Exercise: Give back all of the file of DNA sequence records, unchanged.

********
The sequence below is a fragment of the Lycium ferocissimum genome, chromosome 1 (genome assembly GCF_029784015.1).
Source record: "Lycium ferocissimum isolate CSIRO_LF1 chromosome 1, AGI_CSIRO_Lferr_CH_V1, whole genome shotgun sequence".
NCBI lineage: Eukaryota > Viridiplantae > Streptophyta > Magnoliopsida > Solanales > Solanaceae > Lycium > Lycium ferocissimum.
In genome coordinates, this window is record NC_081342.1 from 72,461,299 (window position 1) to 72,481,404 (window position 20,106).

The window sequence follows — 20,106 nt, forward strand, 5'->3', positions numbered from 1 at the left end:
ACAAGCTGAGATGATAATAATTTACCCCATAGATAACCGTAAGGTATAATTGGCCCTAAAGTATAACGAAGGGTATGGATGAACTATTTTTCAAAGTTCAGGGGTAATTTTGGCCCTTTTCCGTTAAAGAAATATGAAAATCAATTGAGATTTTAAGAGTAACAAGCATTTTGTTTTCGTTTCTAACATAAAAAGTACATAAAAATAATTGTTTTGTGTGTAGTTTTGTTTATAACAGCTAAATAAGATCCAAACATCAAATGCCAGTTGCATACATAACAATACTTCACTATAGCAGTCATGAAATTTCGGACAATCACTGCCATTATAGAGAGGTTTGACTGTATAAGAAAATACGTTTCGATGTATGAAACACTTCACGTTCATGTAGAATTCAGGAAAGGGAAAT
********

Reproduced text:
The sequence below is a fragment of the Lycium ferocissimum genome, chromosome 1 (genome assembly GCF_029784015.1).
Source record: "Lycium ferocissimum isolate CSIRO_LF1 chromosome 1, AGI_CSIRO_Lferr_CH_V1, whole genome shotgun sequence".
NCBI lineage: Eukaryota > Viridiplantae > Streptophyta > Magnoliopsida > Solanales > Solanaceae > Lycium > Lycium ferocissimum.
In genome coordinates, this window is record NC_081342.1 from 72,461,299 (window position 1) to 72,481,404 (window position 20,106).

The window sequence follows — 20,106 nt, forward strand, 5'->3', positions numbered from 1 at the left end:
ACAAGCTGAGATGATAATAATTTACCCCATAGATAACCGTAAGGTATAATTGGCCCTAAAGTATAACGAAGGGTATGGATGAACTATTTTTCAAAGTTCAGGGGTAATTTTGGCCCTTTTCCGTTAAAGAAATATGAAAATCAATTGAGATTTTAAGAGTAACAAGCATTTTGTTTTCGTTTCTAACATAAAAAGTACATAAAAATAATTGTTTTGTGTGTAGTTTTGTTTATAACAGCTAAATAAGATCCAAACATCAAATGCCAGTTGCATACATAACAATACTTCACTATAGCAGTCATGAAATTTCGGACAATCACTGCCATTATAGAGAGGTTTGACTGTATAAGAAAATACGTTTCGATGTATGAAACACTTCACGTTCATGTAGAATTCAGGAAAGGGAAAT